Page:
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RSS By: Steve Cornett, Beef Today

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The real “cow tax”

Dec 17, 2008

By Steve Cornett

It looks like the “cow tax” brouhaha was a bit premature, but don’t think there may not be some fire where the smoke seems to have cleared.

The notion of a direct, per head, tax drew plenty of flak from the country. Even Chuck Grassley recognized it as lacking “common sense.” But Obama’s EPA doesn’t have to do a direct carbon tax on cattle. It has other options to increase the cost of production enough to reduce livestock numbers further.

Carol Browner, expected to be named today to head the new administration’s new policy council that is to coordinate climate, environment and energy issues, was hardly a shrinking violet on environmental issues when she served as head of the Clinton EPA.

As the Wall Street Journal noted in an editorial, she is not likely to follow the Bush Administration’s idea of exempting carbon from the Clean Air Act.

If you visit the Ag Web's "Talk Cattle" discussion board, you’ll see that a lot of cattle producers—and, we’d hope, feed producers as well—reacted negatively to the idea of a cow tax. They rightly note that such a tax would drive many producers out of business.
 
The question is how effective that argument will be against a Carol Browner armed with Michael Pollan’s ruminations about farm policy. Mr. Pollan, you’ll recall, sees cattle production and beef consumption as problems. Running producers out of business and reducing cow herds is exactly what he and his followers want.
 
They think cattle are a significant producer of greenhouse gases and they think beef consumption adds to health costs.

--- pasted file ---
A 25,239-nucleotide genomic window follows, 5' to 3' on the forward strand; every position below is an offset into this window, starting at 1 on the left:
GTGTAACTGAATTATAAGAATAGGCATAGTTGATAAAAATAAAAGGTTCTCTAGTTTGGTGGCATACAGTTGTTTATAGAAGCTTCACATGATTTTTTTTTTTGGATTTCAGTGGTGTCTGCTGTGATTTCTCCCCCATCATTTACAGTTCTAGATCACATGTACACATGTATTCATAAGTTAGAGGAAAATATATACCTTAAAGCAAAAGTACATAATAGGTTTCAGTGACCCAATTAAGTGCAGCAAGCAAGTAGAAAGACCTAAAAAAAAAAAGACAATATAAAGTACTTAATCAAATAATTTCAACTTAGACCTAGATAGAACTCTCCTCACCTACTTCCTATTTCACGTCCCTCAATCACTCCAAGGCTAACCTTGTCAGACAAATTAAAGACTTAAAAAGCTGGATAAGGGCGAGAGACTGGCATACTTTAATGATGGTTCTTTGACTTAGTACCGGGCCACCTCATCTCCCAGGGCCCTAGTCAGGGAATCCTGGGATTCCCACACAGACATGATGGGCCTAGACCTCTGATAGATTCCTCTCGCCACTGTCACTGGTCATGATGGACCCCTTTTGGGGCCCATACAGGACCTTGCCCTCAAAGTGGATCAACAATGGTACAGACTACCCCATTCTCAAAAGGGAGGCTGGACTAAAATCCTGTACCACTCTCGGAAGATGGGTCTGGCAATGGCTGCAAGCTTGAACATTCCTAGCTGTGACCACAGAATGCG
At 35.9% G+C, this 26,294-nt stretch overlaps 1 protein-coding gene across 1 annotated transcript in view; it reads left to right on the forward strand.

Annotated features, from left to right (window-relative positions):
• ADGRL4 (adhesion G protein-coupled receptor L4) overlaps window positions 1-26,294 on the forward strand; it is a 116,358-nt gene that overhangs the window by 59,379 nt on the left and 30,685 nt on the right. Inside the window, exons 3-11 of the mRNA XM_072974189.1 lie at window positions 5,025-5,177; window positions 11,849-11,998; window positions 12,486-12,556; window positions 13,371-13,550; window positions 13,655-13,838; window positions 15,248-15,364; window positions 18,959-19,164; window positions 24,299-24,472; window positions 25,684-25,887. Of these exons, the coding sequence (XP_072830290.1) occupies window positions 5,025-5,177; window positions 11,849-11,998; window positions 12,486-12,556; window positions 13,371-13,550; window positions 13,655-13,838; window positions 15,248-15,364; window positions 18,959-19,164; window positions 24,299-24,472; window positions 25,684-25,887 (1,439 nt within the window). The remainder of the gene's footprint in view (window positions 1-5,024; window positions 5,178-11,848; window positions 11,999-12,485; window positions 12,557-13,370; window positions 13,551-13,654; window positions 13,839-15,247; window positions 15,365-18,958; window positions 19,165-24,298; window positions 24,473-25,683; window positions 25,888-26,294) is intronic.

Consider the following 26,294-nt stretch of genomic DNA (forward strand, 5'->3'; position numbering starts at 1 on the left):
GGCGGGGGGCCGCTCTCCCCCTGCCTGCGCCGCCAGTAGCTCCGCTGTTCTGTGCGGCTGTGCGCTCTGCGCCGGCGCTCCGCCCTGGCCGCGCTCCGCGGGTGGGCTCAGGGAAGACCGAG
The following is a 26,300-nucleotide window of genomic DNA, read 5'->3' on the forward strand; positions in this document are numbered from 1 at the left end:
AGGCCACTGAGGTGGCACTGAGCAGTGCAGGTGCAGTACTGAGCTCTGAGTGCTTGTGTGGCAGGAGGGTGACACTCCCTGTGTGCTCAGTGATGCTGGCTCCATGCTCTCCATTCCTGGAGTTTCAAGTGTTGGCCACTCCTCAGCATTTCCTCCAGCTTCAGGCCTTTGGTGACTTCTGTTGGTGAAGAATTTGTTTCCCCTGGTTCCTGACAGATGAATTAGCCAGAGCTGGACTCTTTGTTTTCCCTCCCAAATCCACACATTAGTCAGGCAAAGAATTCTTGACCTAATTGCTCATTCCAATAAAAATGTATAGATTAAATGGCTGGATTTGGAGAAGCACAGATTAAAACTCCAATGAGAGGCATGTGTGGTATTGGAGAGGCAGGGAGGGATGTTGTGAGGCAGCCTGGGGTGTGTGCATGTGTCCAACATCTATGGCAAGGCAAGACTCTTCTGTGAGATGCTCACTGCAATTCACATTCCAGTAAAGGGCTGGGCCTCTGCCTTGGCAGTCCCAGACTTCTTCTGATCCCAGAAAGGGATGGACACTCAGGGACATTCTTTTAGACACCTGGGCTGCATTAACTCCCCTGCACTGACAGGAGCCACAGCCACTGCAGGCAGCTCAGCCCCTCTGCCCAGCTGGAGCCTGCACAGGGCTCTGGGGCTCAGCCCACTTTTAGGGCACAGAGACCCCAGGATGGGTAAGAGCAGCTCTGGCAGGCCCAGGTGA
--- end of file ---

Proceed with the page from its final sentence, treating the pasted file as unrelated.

There is no indication the Obama group will or won’t adopt a direct “cow tax” to achieve that end, but it won’t take a “cow tax.” It will simply take tougher regulations on manure management. If what has always been defined as a “benefit” in cost-benefit analysis can be redefined as part of the “cost” –and that is exactly what Mr. Pollan and the New York

Times think cattle production is—then the industry-regulator relationship could change drastically.
 
And when it does, you may wish they had simply imposed a $60 or $100 per head tax upfront. What happens may be much harder on your bottom line. 
 
It’s time for cattle producers who hope to see their businesses stay in operation long term to get involved in their local and national organizations. All that howling about the cow tax turned heads in Washington. But the next move won’t be so obvious, and it will probably have more PR finesse behind it.
 
You need professional representation, or there is a chance the Obama administration, through folks like Ms. Browner, will be remembered as the era in which cattle went the way of the sheep industry.


Steve Cornett is editor emeritus at Beef Today. You can reach him via e-mail at scornett@farmjournal.com.

This column is part of the Beef Today Cattle Drive e-newsletter, which is delivered to subscribers biweekly and includes beef industry analysis, timely production information as well as the latest beef headline news. Click here to subscribe.



 

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COMMENTS (1 Comments)

Anonymous
EPA Whistleblower Illegally Fired While Carol Browner- Energy Czar Soars Through Transition